In Live Oak News

Construction during the winter season poses challenges to general contractors and subcontractors alike. Wet weather, freezing temperatures and frigid winds can present serious safety concerns. By taking a few extra safety precautions, contractors can ensure the safety of visitors and personnel on the job site.

Increased Safety Risks During Winter Construction

According to Bureau of Labor Statistics (BLS), the number of construction industry work-related fatalities increased by 6 percent in 2014 with fatal injuries attributed to slips, trips, and falls also on the rise. Worksite conditions can be especially concerning during the winter months as snow and ice can accumulate quickly and create potential hazards. Cold temperatures combined with winter winds can cause wind chills to plunge. In these conditions, heat can leave the body rapidly putting workers at significant risk for cold stress.

Increase Worksite Safety Through Engineering Controls

When preparing a worksite for winter construction, contractors should know ahead of time if the season will present specific challenges. By implementing certain controls, contractors can increase worker safety. Here are a few examples of preventative measures to take:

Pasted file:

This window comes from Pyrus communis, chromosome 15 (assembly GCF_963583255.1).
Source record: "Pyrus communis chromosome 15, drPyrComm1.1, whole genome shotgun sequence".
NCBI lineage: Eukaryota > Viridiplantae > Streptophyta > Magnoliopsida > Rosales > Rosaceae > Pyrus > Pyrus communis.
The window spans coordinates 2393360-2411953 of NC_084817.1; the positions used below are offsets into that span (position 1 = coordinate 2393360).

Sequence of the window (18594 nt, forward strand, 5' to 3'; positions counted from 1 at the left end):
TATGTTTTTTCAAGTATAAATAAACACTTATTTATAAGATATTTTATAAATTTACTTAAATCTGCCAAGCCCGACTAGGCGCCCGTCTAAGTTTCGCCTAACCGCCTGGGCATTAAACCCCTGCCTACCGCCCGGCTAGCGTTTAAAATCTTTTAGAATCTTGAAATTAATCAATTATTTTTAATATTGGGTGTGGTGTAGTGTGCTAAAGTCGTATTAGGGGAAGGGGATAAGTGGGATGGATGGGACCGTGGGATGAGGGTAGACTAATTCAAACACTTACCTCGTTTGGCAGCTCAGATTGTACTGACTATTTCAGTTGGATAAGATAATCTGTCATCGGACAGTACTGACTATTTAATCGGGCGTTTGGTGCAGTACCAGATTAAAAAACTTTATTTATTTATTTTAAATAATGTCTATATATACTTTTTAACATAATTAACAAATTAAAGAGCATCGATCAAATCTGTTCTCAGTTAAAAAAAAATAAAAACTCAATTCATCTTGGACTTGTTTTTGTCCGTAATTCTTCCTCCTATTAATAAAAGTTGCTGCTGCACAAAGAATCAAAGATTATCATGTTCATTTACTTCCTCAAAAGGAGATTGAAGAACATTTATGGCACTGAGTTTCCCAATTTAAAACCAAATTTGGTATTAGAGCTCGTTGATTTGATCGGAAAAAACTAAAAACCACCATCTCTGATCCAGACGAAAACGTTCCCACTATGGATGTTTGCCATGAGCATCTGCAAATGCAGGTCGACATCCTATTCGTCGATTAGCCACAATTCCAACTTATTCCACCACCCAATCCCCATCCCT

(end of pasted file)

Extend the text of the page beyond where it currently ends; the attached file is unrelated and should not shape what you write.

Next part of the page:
1. Clear all walkways and workspaces of snow and ice, paying close attention to scaffolds and work platforms to reduce slips and falls.
  2. Ensure when clearing roads and walkways of snow, the snow is not piled so high as to block the view of workers and vehicles.
  3. Use wooden pallets to store building materials and prevent them from sticking and freezing to the ground.
  4. When possible, use plastic sheeting or a construction tent to create an enclosed workspace, blocking cold winds and increasing the efficiency of portable heaters.
  5. When using portable heaters, ensure they are working properly, placed on a fire-resistant surface and in an area that is properly ventilated.

Tips to Improve Worker Safety

One key recommendation from the Occupational Safety and Health Administration (OSHA) is to provide training to workers on how to recognize the signs and symptoms of cold-related illnesses. OSHA has created a cold stress card which can be a useful tool for employers in training subcontractors to recognize when their health is at risk. It lists the symptoms of conditions such as frostbite, hypothermia, and trench foot and provides recommendations for immediate on-site treatment, such as:

  1. Actively monitor workers in cold climates for signs of cold stress.
  2. Require workers to dress in layers to protect from the cold and wear insulated outerwear.
  3. Provide appropriate protective gear when necessary such as hats and gloves to reduce the amount of skin exposed to the cold.
  4. When temperatures are extremely low, mandate frequent breaks in a warm area.
  5. Provide warm, sweetened, non-alcoholic beverages such as coffee or hot chocolate.

Live Oak Contracting is Southern, but that doesn’t mean we haven’t experienced what it’s like to work in colder climates. Our recent case study, Winter Construction in Connecticut, for details on how we handle the challenges posed by winter weather. Contacts us to bring your dream project to life.